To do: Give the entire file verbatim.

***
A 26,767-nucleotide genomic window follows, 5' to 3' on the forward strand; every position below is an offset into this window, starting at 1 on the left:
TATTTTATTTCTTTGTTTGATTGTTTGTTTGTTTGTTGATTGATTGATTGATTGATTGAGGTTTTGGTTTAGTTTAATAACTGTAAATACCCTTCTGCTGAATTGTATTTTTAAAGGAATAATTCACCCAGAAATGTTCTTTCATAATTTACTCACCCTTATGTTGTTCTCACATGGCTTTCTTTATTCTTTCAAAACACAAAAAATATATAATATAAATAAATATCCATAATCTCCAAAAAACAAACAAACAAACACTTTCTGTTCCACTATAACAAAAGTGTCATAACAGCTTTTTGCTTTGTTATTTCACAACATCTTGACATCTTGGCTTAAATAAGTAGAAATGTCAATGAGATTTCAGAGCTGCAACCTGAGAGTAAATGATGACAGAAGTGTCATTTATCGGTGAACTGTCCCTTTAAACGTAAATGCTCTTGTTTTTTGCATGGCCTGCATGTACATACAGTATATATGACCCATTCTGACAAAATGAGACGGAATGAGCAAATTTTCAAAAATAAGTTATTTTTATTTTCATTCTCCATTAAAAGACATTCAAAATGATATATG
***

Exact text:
A 26,767-nucleotide genomic window follows, 5' to 3' on the forward strand; every position below is an offset into this window, starting at 1 on the left:
TATTTTATTTCTTTGTTTGATTGTTTGTTTGTTTGTTGATTGATTGATTGATTGATTGAGGTTTTGGTTTAGTTTAATAACTGTAAATACCCTTCTGCTGAATTGTATTTTTAAAGGAATAATTCACCCAGAAATGTTCTTTCATAATTTACTCACCCTTATGTTGTTCTCACATGGCTTTCTTTATTCTTTCAAAACACAAAAAATATATAATATAAATAAATATCCATAATCTCCAAAAAACAAACAAACAAACACTTTCTGTTCCACTATAACAAAAGTGTCATAACAGCTTTTTGCTTTGTTATTTCACAACATCTTGACATCTTGGCTTAAATAAGTAGAAATGTCAATGAGATTTCAGAGCTGCAACCTGAGAGTAAATGATGACAGAAGTGTCATTTATCGGTGAACTGTCCCTTTAAACGTAAATGCTCTTGTTTTTTGCATGGCCTGCATGTACATACAGTATATATGACCCATTCTGACAAAATGAGACGGAATGAGCAAATTTTCAAAAATAAGTTATTTTTATTTTCATTCTCCATTAAAAGACATTCAAAATGATATATG